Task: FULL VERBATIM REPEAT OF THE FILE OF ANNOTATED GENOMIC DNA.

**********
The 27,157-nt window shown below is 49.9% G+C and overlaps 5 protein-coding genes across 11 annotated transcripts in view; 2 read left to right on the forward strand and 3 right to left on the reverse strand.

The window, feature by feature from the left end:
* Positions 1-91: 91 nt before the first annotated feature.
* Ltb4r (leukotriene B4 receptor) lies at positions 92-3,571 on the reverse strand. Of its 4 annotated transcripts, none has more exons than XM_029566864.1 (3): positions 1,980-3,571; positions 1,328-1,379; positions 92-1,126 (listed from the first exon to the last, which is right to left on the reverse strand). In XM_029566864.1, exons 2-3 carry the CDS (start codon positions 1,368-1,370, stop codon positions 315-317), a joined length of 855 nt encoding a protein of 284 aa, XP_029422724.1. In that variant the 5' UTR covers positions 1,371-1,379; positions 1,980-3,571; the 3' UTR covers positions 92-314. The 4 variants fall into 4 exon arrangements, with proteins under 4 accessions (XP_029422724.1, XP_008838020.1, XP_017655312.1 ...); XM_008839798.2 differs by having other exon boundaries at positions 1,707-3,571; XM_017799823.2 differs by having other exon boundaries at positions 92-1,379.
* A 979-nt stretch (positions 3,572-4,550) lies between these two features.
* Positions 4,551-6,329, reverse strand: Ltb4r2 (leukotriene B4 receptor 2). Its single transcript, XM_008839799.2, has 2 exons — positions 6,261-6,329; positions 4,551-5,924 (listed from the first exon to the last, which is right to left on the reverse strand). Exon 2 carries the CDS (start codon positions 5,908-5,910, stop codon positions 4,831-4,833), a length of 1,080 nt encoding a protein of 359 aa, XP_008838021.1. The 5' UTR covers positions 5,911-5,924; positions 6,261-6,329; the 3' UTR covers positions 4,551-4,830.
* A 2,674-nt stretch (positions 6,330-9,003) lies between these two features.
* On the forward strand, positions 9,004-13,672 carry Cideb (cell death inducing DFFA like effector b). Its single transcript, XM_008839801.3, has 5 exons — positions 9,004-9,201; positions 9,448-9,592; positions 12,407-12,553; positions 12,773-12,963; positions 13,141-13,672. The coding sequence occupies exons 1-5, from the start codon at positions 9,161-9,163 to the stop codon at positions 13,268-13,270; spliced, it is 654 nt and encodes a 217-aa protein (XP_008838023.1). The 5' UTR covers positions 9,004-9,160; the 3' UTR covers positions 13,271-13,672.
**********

The 27,157-nt window shown below is 49.9% G+C and overlaps 5 protein-coding genes across 11 annotated transcripts in view; 2 read left to right on the forward strand and 3 right to left on the reverse strand.

The window, feature by feature from the left end:
* Positions 1-91: 91 nt before the first annotated feature.
* Ltb4r (leukotriene B4 receptor) lies at positions 92-3,571 on the reverse strand. Of its 4 annotated transcripts, none has more exons than XM_029566864.1 (3): positions 1,980-3,571; positions 1,328-1,379; positions 92-1,126 (listed from the first exon to the last, which is right to left on the reverse strand). In XM_029566864.1, exons 2-3 carry the CDS (start codon positions 1,368-1,370, stop codon positions 315-317), a joined length of 855 nt encoding a protein of 284 aa, XP_029422724.1. In that variant the 5' UTR covers positions 1,371-1,379; positions 1,980-3,571; the 3' UTR covers positions 92-314. The 4 variants fall into 4 exon arrangements, with proteins under 4 accessions (XP_029422724.1, XP_008838020.1, XP_017655312.1 ...); XM_008839798.2 differs by having other exon boundaries at positions 1,707-3,571; XM_017799823.2 differs by having other exon boundaries at positions 92-1,379.
* A 979-nt stretch (positions 3,572-4,550) lies between these two features.
* Positions 4,551-6,329, reverse strand: Ltb4r2 (leukotriene B4 receptor 2). Its single transcript, XM_008839799.2, has 2 exons — positions 6,261-6,329; positions 4,551-5,924 (listed from the first exon to the last, which is right to left on the reverse strand). Exon 2 carries the CDS (start codon positions 5,908-5,910, stop codon positions 4,831-4,833), a length of 1,080 nt encoding a protein of 359 aa, XP_008838021.1. The 5' UTR covers positions 5,911-5,924; positions 6,261-6,329; the 3' UTR covers positions 4,551-4,830.
* A 2,674-nt stretch (positions 6,330-9,003) lies between these two features.
* On the forward strand, positions 9,004-13,672 carry Cideb (cell death inducing DFFA like effector b). Its single transcript, XM_008839801.3, has 5 exons — positions 9,004-9,201; positions 9,448-9,592; positions 12,407-12,553; positions 12,773-12,963; positions 13,141-13,672. The coding sequence occupies exons 1-5, from the start codon at positions 9,161-9,163 to the stop codon at positions 13,268-13,270; spliced, it is 654 nt and encodes a 217-aa protein (XP_008838023.1). The 5' UTR covers positions 9,004-9,160; the 3' UTR covers positions 13,271-13,672.